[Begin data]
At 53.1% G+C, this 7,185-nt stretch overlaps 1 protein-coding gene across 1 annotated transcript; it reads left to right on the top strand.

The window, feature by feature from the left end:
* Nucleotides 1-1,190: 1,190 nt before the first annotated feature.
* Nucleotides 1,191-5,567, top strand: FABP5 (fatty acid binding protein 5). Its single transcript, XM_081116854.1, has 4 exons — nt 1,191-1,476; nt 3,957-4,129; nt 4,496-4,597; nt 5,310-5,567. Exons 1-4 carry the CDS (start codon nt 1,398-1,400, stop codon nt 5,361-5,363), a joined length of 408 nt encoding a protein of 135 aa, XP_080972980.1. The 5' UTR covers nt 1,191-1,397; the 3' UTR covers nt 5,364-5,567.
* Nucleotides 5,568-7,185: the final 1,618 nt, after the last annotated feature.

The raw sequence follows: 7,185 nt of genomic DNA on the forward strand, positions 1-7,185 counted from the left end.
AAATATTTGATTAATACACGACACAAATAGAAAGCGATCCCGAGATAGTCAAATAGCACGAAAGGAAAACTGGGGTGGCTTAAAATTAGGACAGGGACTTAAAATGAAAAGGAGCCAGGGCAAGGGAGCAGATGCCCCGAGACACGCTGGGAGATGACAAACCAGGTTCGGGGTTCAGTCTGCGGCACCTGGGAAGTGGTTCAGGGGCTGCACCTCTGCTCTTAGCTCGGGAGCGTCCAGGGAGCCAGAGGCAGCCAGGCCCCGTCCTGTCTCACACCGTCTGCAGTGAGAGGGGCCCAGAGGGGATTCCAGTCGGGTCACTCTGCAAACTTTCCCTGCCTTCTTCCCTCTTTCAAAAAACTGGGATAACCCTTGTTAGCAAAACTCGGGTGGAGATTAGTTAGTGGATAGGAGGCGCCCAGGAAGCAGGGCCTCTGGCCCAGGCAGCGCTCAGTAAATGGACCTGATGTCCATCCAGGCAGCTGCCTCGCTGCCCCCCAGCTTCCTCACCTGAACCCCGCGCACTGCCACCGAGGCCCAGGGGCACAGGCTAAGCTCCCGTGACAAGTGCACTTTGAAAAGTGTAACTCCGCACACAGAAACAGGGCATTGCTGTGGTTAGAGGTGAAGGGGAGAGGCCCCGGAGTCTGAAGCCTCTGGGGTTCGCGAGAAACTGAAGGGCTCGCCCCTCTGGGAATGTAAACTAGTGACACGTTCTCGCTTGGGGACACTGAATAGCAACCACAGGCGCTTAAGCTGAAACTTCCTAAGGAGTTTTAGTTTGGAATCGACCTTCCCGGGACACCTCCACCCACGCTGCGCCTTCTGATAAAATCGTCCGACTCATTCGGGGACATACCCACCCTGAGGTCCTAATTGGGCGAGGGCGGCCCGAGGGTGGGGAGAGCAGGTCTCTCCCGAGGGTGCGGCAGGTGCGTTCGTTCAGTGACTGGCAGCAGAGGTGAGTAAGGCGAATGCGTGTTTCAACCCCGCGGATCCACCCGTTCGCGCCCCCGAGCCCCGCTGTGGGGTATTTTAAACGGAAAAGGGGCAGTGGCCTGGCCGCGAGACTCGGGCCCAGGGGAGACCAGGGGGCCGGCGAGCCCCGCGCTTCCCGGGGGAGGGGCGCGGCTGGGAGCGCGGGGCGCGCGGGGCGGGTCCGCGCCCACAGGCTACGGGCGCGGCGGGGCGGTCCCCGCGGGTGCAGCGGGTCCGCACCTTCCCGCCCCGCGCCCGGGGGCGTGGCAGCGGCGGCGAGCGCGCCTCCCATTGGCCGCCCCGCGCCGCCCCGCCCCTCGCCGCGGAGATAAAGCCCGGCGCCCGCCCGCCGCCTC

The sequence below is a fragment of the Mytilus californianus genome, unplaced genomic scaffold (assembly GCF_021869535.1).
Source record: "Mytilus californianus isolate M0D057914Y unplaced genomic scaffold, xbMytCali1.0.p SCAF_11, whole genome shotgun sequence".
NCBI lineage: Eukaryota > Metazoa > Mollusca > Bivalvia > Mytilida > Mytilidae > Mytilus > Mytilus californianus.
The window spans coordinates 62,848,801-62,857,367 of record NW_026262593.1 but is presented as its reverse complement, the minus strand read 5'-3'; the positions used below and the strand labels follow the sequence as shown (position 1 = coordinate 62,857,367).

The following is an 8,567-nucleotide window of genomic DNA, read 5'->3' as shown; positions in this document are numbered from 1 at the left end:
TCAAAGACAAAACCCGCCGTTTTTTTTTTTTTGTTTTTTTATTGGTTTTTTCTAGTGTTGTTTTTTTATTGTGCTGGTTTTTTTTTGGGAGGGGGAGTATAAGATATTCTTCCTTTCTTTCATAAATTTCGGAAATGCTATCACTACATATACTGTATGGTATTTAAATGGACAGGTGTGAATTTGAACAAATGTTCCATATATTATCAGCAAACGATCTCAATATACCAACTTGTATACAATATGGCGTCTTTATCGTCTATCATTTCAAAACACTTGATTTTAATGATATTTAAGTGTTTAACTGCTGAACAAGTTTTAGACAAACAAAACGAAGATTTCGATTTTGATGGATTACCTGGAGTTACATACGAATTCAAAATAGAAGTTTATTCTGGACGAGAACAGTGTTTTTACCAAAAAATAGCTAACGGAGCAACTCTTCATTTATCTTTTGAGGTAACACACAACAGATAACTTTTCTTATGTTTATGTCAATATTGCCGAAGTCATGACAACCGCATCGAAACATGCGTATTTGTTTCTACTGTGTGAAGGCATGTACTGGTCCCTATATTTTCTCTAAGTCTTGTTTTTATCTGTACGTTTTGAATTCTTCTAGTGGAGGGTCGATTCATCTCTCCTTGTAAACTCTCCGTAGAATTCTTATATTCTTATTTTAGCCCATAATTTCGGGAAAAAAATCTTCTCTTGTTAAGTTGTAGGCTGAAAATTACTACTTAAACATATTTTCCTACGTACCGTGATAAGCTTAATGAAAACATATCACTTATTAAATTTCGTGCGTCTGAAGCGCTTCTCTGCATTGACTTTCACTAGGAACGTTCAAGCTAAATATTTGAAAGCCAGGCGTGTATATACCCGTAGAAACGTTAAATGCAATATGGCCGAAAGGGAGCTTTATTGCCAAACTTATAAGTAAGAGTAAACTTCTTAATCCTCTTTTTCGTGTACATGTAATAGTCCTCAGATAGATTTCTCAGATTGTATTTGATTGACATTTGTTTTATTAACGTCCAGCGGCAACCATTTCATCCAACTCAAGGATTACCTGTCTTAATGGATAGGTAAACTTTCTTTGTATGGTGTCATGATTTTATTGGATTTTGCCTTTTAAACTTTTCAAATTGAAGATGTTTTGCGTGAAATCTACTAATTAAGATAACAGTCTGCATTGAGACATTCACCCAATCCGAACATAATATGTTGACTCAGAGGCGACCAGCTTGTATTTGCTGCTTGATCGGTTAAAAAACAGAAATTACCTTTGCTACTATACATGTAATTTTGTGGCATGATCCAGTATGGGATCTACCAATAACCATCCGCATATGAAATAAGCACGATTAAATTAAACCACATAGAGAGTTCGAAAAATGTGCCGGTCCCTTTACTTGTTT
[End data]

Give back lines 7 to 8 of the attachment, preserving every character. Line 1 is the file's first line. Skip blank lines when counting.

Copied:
AAATATTTGATTAATACACGACACAAATAGAAAGCGATCCCGAGATAGTCAAATAGCACGAAAGGAAAACTGGGGTGGCTTAAAATTAGGACAGGGACTTAAAATGAAAAGGAGCCAGGGCAAGGGAGCAGATGCCCCGAGACACGCTGGGAGATGACAAACCAGGTTCGGGGTTCAGTCTGCGGCACCTGGGAAGTGGTTCAGGGGCTGCACCTCTGCTCTTAGCTCGGGAGCGTCCAGGGAGCCAGAGGCAGCCAGGCCCCGTCCTGTCTCACACCGTCTGCAGTGAGAGGGGCCCAGAGGGGATTCCAGTCGGGTCACTCTGCAAACTTTCCCTGCCTTCTTCCCTCTTTCAAAAAACTGGGATAACCCTTGTTAGCAAAACTCGGGTGGAGATTAGTTAGTGGATAGGAGGCGCCCAGGAAGCAGGGCCTCTGGCCCAGGCAGCGCTCAGTAAATGGACCTGATGTCCATCCAGGCAGCTGCCTCGCTGCCCCCCAGCTTCCTCACCTGAACCCCGCGCACTGCCACCGAGGCCCAGGGGCACAGGCTAAGCTCCCGTGACAAGTGCACTTTGAAAAGTGTAACTCCGCACACAGAAACAGGGCATTGCTGTGGTTAGAGGTGAAGGGGAGAGGCCCCGGAGTCTGAAGCCTCTGGGGTTCGCGAGAAACTGAAGGGCTCGCCCCTCTGGGAATGTAAACTAGTGACACGTTCTCGCTTGGGGACACTGAATAGCAACCACAGGCGCTTAAGCTGAAACTTCCTAAGGAGTTTTAGTTTGGAATCGACCTTCCCGGGACACCTCCACCCACGCTGCGCCTTCTGATAAAATCGTCCGACTCATTCGGGGACATACCCACCCTGAGGTCCTAATTGGGCGAGGGCGGCCCGAGGGTGGGGAGAGCAGGTCTCTCCCGAGGGTGCGGCAGGTGCGTTCGTTCAGTGACTGGCAGCAGAGGTGAGTAAGGCGAATGCGTGTTTCAACCCCGCGGATCCACCCGTTCGCGCCCCCGAGCCCCGCTGTGGGGTATTTTAAACGGAAAAGGGGCAGTGGCCTGGCCGCGAGACTCGGGCCCAGGGGAGACCAGGGGGCCGGCGAGCCCCGCGCTTCCCGGGGGAGGGGCGCGGCTGGGAGCGCGGGGCGCGCGGGGCGGGTCCGCGCCCACAGGCTACGGGCGCGGCGGGGCGGTCCCCGCGGGTGCAGCGGGTCCGCACCTTCCCGCCCCGCGCCCGGGGGCGTGGCAGCGGCGGCGAGCGCGCCTCCCATTGGCCGCCCCGCGCCGCCCCGCCCCTCGCCGCGGAGATAAAGCCCGGCGCCCGCCCGCCGCCTC

The sequence below is a fragment of the Mytilus californianus genome, unplaced genomic scaffold (assembly GCF_021869535.1).